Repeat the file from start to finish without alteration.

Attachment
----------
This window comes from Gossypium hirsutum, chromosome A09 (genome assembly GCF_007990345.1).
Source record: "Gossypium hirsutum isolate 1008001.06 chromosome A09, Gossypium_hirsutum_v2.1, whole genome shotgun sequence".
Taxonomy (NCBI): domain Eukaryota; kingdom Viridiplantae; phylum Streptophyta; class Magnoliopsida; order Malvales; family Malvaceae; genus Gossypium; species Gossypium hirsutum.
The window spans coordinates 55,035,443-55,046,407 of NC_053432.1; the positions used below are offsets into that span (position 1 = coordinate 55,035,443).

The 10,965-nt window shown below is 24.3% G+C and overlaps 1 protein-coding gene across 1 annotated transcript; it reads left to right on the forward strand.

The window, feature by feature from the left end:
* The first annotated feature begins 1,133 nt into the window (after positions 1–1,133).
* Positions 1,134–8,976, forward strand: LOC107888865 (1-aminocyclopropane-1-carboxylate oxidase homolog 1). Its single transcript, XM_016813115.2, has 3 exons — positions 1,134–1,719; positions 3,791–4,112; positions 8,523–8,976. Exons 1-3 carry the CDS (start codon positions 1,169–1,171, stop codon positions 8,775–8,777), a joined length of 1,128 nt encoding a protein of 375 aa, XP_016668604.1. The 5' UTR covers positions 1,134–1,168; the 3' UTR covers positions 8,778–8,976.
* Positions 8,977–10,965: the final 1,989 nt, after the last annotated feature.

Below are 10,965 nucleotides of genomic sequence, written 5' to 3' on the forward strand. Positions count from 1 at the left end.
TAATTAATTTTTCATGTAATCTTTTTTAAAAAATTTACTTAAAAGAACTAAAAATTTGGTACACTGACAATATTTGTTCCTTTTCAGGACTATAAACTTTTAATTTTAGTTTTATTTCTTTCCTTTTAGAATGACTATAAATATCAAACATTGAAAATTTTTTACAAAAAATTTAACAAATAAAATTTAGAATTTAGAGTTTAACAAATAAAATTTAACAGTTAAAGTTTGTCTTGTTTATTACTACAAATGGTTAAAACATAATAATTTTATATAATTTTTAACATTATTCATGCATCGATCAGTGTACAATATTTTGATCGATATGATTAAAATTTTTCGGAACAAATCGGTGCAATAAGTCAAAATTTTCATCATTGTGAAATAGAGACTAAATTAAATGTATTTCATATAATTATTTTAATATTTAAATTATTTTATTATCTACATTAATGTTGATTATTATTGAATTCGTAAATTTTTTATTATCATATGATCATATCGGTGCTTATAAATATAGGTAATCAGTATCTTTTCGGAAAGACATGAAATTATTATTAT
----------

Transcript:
This window comes from Gossypium hirsutum, chromosome A09 (genome assembly GCF_007990345.1).
Source record: "Gossypium hirsutum isolate 1008001.06 chromosome A09, Gossypium_hirsutum_v2.1, whole genome shotgun sequence".
Taxonomy (NCBI): domain Eukaryota; kingdom Viridiplantae; phylum Streptophyta; class Magnoliopsida; order Malvales; family Malvaceae; genus Gossypium; species Gossypium hirsutum.
The window spans coordinates 55,035,443-55,046,407 of NC_053432.1; the positions used below are offsets into that span (position 1 = coordinate 55,035,443).

The 10,965-nt window shown below is 24.3% G+C and overlaps 1 protein-coding gene across 1 annotated transcript; it reads left to right on the forward strand.

The window, feature by feature from the left end:
* The first annotated feature begins 1,133 nt into the window (after positions 1–1,133).
* Positions 1,134–8,976, forward strand: LOC107888865 (1-aminocyclopropane-1-carboxylate oxidase homolog 1). Its single transcript, XM_016813115.2, has 3 exons — positions 1,134–1,719; positions 3,791–4,112; positions 8,523–8,976. Exons 1-3 carry the CDS (start codon positions 1,169–1,171, stop codon positions 8,775–8,777), a joined length of 1,128 nt encoding a protein of 375 aa, XP_016668604.1. The 5' UTR covers positions 1,134–1,168; the 3' UTR covers positions 8,778–8,976.
* Positions 8,977–10,965: the final 1,989 nt, after the last annotated feature.

Below are 10,965 nucleotides of genomic sequence, written 5' to 3' on the forward strand. Positions count from 1 at the left end.
TAATTAATTTTTCATGTAATCTTTTTTAAAAAATTTACTTAAAAGAACTAAAAATTTGGTACACTGACAATATTTGTTCCTTTTCAGGACTATAAACTTTTAATTTTAGTTTTATTTCTTTCCTTTTAGAATGACTATAAATATCAAACATTGAAAATTTTTTACAAAAAATTTAACAAATAAAATTTAGAATTTAGAGTTTAACAAATAAAATTTAACAGTTAAAGTTTGTCTTGTTTATTACTACAAATGGTTAAAACATAATAATTTTATATAATTTTTAACATTATTCATGCATCGATCAGTGTACAATATTTTGATCGATATGATTAAAATTTTTCGGAACAAATCGGTGCAATAAGTCAAAATTTTCATCATTGTGAAATAGAGACTAAATTAAATGTATTTCATATAATTATTTTAATATTTAAATTATTTTATTATCTACATTAATGTTGATTATTATTGAATTCGTAAATTTTTTATTATCATATGATCATATCGGTGCTTATAAATATAGGTAATCAGTATCTTTTCGGAAAGACATGAAATTATTATTAT